2. As a first approximation, the kinetic energy of the projectile is proportional to the mass of powder :

Equ_03_Eng (2)


The initial kinetic energy of the projectile is given by the relation :

Equ_04 (3)

By introducing the kinetic energy of the projectile KE in the expression of the momentum of the weapon Mv0 ,
we obtain :


soit :

Equ_06   (4)

having noticed that :



The expression (4) gives us the value of the momentum of the weapon as a function of the kinetic energy of the projectile.

For a given kinetic energy, Mv0 will vary according to the initial velocity of the projectile. We must therefore look for a value of V0 for which we will have a minimum for the expression (4) whose graphical representation appears below.




For a given kinetic energy, the momentum related to the recoil mass will be minimal when the derivative of expression (4) is zero. Since we are looking for a value of V0, this value must be treated as a variable.

That is, :





III. I - La munition de 5,56 x 45 mm (.223 Remington)

The data :

 - mp = 3,56 g ;

 - mpd = 1,63 g ;

 - V0 = 975 m/s ;

We obtain KE = 1692 J, hence V0 = 2038 m/s, mp = 0,8 g et Mv0 = 3,3 Ns for a minimum recoil.

The momentum generated by the 5.56 x 45 mm ammunition is 4.27 Ns, which is 31% higher than that generated by the "ideal" ammunition.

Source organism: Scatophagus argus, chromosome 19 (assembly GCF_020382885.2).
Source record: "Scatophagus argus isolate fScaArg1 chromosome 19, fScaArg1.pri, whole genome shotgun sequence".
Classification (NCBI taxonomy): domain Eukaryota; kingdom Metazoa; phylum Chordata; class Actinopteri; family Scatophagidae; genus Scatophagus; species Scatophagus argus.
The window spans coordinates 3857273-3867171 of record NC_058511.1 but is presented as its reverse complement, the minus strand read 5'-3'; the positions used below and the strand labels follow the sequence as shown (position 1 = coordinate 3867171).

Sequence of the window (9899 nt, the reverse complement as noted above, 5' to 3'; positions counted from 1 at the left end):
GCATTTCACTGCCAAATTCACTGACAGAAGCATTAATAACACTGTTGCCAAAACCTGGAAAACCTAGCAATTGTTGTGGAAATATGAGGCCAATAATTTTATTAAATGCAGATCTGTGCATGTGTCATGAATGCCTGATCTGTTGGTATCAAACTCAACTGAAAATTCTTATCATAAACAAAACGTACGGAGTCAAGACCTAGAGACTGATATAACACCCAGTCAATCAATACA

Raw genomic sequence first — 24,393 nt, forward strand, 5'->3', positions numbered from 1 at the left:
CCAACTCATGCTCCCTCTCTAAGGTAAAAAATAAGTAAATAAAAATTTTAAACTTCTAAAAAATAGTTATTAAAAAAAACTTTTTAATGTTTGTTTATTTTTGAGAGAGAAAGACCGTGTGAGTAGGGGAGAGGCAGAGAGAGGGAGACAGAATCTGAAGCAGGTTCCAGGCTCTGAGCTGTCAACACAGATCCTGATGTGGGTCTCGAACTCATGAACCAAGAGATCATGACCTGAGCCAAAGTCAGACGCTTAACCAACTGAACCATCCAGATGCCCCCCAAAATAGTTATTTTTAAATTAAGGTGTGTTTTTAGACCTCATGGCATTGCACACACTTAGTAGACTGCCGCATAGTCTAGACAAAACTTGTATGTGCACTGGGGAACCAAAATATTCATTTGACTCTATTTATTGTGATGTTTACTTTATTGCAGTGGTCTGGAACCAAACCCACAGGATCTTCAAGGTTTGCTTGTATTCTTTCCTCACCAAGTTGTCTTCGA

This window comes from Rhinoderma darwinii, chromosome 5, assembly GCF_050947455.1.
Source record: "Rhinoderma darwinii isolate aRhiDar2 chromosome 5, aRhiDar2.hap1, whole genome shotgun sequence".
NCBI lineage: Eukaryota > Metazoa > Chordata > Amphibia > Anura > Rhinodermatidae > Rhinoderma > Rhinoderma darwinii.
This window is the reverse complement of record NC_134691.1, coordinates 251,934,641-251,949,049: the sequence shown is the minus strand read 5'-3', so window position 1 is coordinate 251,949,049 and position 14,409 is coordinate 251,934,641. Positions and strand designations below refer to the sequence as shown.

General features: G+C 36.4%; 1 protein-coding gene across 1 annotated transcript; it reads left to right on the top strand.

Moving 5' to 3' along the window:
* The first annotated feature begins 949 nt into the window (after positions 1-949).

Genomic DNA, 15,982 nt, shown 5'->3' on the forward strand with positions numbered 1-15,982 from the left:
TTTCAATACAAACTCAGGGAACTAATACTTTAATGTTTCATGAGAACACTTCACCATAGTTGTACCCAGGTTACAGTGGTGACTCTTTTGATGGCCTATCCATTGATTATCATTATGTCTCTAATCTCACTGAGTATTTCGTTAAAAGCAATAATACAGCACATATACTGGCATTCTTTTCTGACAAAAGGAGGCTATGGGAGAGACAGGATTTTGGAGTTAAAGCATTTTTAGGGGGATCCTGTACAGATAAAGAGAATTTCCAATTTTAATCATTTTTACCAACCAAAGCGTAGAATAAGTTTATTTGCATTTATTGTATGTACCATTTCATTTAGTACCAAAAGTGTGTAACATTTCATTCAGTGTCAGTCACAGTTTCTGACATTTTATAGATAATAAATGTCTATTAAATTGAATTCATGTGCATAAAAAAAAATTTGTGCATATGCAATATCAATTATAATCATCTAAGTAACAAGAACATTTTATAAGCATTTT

Momentum of the 5.56x45 mm ammunition as a function of V0 for a given KE


Technical difficulties :

− Existence of a powder capable of propelling a projectile at the calculated velocity ;

− Tube wear, projectile jacket/barrel grooves interaction, etc...


III. II - 9 mm Parabellum ammunition

The data :

− mp = 8 g ;

−  m
pd = 0,4 g ;

−  V
0 = 350 m/s ;

We obtain KE = 490 J, hence V0 = 2214 m/s, mp = 0,2 g et Mv0 = 0,89 Ns for a minimum recoil.

The momentum of the 9 mm Parabellum ammunition is 2.87 Ns, 220% higher than that generated by the "ideal" ammunition.


Momentum of the 9 mm Parabellum ammunition as a function of V0 for a given KE


Technical difficulties :

The same as described for the previous ammunition.

However, the creation, in the 1980s, of THV (Très Haute Vitesse - Very High Velocity) hand guns ammunition by the Société Française de Muniitons (mp = 2,9 g, V0 ≈ 700 m/s, mpd = 0,44 g, KE = 711 J ) is justified by the calculation.



The calculation shows that for a given kinetic energy, the increase in velocity and the correlative decrease in mass tend to minimize the recoil of a weapon. The limits are imposed by technical constraints. This finding is interesting from an ergonomic point of view but also for the stability of individual weapons firing at a high rate.

If we consider (as demonstrated by the laws of mechanics and experiments) that the volume of lesions is proportional to the kinetic energy of the projectile, it appears that small projectiles with a high velocity can generate significant lesions that need not be attributed, due to a lack of knowledge of the underlying interactions, to a few phenomena that are often myths, such as that of the shock wave, which cannot exist given that projectiles in biological tissues propagate at subsonic velocities in relation to these media.